scleritis


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scle·ri·tis

 (sklə-rī′tĭs)
n.
Inflammation of the sclera.

scle·rit′ic (-rĭt′ĭk) adj.

scleritis

(sklɪəˈraɪtɪs) or

sclerotitis

n
(Pathology) pathol inflammation of the sclera
ThesaurusAntonymsRelated WordsSynonymsLegend:
Noun1.scleritis - inflammation of the sclera
inflammation, redness, rubor - a response of body tissues to injury or irritation; characterized by pain and swelling and redness and heat
Translations

scle·ri·tis

n. escleritis, infl. de la esclerótica.

scleritis

n escleritis f
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References in periodicals archive ?
No vasculitic lesion was found in the pathohistological examination, and no other vasculitis symptoms such as scleritis and interstitial pneumonitis were obser ved.
5,6,7,8,9) Atypical, bullous, or chronic type CSCR may be confused with other diseases that can cause intraocular inflammation such as Vogt-Koyanagi-Harada (VKH) disease, posterior scleritis, sympathetic ophthalmia, multifocal choroiditis, and serpiginous choroiditis.
Fourteen weeks after EVD discharge, a unilateral anterior hypertensive uveitis developed in 1 survivor and soon progressed into an aggressive anterior scleritis and intermediate uveitis.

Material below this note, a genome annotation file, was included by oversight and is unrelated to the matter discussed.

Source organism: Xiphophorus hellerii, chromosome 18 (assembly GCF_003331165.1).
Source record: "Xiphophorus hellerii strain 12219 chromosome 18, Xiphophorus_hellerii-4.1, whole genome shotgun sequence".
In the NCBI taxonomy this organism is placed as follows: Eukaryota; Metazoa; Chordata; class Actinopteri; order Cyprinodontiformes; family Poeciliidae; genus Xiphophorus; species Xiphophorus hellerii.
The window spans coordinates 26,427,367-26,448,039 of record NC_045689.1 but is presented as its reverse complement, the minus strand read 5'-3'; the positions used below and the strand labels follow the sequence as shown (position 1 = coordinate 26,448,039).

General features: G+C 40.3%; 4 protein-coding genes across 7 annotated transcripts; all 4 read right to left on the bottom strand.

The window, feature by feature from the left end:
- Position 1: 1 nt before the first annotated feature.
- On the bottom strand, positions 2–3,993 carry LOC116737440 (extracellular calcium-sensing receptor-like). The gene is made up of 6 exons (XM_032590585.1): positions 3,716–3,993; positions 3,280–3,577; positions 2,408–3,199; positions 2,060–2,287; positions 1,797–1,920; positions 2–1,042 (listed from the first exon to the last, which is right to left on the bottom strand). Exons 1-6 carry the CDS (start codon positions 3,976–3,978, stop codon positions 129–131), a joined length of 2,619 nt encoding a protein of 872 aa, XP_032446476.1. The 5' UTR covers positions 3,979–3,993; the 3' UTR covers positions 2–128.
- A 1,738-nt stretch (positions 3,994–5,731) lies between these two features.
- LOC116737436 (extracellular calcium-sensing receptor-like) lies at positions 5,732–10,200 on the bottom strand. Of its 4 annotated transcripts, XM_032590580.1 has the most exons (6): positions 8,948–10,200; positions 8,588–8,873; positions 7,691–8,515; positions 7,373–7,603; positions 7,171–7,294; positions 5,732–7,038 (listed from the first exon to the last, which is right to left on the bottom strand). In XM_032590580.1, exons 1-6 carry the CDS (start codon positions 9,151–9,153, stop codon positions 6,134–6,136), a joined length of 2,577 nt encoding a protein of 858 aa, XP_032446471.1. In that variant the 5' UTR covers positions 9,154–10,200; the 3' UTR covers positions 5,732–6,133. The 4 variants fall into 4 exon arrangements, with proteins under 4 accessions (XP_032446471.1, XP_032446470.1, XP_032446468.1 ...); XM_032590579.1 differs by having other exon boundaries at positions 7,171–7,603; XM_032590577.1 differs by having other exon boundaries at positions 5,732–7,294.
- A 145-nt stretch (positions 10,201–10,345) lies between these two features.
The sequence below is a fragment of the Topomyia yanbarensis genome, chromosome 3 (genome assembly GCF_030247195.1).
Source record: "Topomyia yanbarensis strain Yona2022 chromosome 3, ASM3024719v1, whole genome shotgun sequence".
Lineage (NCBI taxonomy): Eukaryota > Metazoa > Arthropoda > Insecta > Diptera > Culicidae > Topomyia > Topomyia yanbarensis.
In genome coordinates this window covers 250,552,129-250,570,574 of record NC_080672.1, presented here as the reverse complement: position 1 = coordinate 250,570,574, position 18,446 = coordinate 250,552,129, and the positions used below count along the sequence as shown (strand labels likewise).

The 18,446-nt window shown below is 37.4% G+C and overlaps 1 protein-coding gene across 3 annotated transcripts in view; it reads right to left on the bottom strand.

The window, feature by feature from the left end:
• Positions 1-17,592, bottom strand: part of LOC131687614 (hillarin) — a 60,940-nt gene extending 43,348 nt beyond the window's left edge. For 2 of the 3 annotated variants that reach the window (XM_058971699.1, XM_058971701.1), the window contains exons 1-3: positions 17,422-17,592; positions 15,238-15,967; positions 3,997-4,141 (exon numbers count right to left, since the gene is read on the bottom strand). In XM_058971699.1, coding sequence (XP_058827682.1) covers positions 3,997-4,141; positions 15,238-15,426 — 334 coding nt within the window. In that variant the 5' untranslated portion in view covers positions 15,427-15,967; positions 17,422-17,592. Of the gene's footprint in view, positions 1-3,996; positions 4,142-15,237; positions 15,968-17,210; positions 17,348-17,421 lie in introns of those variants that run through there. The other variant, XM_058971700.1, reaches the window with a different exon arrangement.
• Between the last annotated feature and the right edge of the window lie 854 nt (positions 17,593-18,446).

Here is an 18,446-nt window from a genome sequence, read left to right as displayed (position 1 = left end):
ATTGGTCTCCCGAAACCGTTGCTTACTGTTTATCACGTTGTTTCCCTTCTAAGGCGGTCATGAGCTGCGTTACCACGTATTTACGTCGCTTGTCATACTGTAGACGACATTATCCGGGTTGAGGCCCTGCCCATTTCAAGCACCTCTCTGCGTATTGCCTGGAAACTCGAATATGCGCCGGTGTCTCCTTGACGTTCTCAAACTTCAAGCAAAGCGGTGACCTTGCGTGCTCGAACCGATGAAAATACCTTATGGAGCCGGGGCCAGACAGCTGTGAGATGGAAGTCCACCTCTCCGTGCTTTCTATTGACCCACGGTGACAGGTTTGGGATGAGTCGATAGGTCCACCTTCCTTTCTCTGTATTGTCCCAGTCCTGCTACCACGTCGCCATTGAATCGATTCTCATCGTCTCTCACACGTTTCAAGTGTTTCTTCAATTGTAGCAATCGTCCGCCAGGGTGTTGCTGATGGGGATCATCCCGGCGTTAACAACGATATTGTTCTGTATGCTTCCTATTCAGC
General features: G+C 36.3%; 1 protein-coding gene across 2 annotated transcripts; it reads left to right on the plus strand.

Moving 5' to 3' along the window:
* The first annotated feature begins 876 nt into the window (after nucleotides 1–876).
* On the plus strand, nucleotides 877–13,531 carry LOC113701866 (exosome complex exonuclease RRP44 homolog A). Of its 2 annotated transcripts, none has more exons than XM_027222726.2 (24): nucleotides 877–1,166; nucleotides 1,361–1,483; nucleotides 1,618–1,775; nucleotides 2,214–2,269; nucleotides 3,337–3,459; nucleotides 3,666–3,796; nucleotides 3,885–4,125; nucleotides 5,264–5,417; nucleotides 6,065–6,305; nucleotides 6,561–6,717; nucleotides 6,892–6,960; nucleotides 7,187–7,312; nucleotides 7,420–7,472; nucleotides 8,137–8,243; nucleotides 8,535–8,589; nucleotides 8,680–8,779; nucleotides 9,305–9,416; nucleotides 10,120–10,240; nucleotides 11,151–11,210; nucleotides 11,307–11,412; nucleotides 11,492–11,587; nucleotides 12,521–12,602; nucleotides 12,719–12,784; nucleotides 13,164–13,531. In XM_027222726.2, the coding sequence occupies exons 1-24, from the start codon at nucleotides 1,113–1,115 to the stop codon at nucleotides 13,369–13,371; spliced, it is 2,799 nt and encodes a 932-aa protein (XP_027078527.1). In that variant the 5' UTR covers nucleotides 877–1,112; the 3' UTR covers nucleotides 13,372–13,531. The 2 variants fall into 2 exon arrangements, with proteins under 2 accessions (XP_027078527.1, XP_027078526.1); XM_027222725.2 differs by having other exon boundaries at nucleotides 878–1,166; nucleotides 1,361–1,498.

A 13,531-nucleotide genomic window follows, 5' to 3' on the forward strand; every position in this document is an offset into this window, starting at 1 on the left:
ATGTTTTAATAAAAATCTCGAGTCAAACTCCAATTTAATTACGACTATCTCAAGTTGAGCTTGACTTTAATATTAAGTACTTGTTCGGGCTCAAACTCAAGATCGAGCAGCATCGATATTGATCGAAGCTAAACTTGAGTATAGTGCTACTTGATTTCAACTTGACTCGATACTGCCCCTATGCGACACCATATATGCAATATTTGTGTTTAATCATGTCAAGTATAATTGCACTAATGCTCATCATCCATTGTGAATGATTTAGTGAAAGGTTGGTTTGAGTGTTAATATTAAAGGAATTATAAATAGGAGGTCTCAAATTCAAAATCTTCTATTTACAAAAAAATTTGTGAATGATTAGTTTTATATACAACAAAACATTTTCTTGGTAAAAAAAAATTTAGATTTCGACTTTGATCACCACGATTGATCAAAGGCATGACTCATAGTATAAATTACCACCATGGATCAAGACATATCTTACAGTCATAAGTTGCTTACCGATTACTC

potatorum (Loganiaceae) is used for the treatment of gonorrhea, leukeorrhea, gastropathy, bronchitis, chronic diarrhea, dysentery, renal and vesicle calculi, diabetes, conjunctivitis, scleritis, ulcers, and other eye disease (Yadav et al.
Examples of severe systemic manifestations included scleritis, sensorineural deafness, spinal cord lesions, stroke, mesenteric ischemia, alveolar hemorrhage, cranial nerve palsy, respiratory failure, red blood cell casts in the urine, or a greater than 25% drop in creatinine clearance, among others.
Atypical presentations include inflammation and swelling of the optic nerve head (manifesting as optic neuritis), motile subretinal larvae, [6,7] and diffuse chorioretinitis, [8] BRVO, vitreous haemorrhage, scleritis.
Patients with rheumatoid scleritis have more advanced joint disease and more extra-articular manifestations than do rheumatoid patients without scleritis.
Patients with evidence of serous elevations secondary to other ocular conditions such as optic disc pit, multifocal choroiditis, posterior scleritis, choroidal mass or associated systemic illnesses were excluded from the study.
Which present as blepharitis, conjunctivitis, scleritis, or episcleritis.
The modification of immune responses caused by tobacco is a possible explanation for the implication of smoking in ocular inflammation, including uveitis, scleritis, ocular surface, and Graves' disease [4,5].
It includes conjunctivitis, scleritis, episcleritis, keratitis, and acute closed angle glaucoma, as well as anterior uveitis.